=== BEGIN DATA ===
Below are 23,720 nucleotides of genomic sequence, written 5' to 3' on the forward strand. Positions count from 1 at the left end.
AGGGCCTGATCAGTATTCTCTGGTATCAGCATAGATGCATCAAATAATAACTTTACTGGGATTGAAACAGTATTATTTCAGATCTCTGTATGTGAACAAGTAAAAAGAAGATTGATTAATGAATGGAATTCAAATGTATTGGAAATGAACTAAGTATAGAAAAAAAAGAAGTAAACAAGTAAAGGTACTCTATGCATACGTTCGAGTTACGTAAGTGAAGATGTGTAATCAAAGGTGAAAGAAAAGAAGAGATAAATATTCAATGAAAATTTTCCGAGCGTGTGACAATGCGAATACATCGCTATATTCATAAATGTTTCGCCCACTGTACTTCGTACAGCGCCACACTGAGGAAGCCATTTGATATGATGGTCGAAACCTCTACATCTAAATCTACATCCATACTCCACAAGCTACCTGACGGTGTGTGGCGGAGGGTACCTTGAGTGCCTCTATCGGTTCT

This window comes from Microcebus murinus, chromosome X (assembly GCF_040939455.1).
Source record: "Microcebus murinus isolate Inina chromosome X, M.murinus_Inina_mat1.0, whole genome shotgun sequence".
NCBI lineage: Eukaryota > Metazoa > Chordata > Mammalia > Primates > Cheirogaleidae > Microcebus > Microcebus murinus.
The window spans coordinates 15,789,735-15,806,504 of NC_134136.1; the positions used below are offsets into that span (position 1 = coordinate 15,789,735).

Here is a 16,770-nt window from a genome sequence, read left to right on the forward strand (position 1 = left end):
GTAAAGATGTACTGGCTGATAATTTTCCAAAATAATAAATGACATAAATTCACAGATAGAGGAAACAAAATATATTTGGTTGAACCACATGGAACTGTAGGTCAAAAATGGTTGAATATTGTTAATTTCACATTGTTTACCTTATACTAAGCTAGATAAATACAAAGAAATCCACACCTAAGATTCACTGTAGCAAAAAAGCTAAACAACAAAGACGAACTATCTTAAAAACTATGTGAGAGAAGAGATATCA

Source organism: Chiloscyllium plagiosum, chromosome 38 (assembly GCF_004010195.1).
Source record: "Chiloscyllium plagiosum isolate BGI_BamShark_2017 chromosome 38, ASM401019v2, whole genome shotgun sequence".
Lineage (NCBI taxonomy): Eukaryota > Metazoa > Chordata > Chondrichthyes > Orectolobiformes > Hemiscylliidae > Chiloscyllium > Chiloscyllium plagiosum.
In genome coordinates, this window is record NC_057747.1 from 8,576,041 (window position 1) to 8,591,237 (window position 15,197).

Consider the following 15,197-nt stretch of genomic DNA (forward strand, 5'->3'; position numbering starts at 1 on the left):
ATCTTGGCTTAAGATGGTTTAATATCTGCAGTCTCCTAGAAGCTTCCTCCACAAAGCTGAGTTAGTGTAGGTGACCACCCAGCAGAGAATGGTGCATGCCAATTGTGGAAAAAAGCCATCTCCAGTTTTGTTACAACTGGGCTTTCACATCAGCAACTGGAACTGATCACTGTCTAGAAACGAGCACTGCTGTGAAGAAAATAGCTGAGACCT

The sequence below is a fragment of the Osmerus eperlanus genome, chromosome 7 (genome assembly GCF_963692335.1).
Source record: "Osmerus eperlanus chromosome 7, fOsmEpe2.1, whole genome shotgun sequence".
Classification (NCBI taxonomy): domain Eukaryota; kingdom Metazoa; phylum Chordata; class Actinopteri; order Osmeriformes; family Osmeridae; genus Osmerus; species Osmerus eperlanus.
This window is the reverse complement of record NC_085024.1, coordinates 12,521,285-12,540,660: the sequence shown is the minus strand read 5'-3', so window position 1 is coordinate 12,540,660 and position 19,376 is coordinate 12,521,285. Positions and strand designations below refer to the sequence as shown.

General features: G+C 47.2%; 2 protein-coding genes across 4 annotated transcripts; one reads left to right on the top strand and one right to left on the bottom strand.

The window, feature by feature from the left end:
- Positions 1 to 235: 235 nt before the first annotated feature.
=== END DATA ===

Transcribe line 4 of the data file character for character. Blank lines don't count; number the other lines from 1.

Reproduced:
Source record: "Microcebus murinus isolate Inina chromosome X, M.murinus_Inina_mat1.0, whole genome shotgun sequence".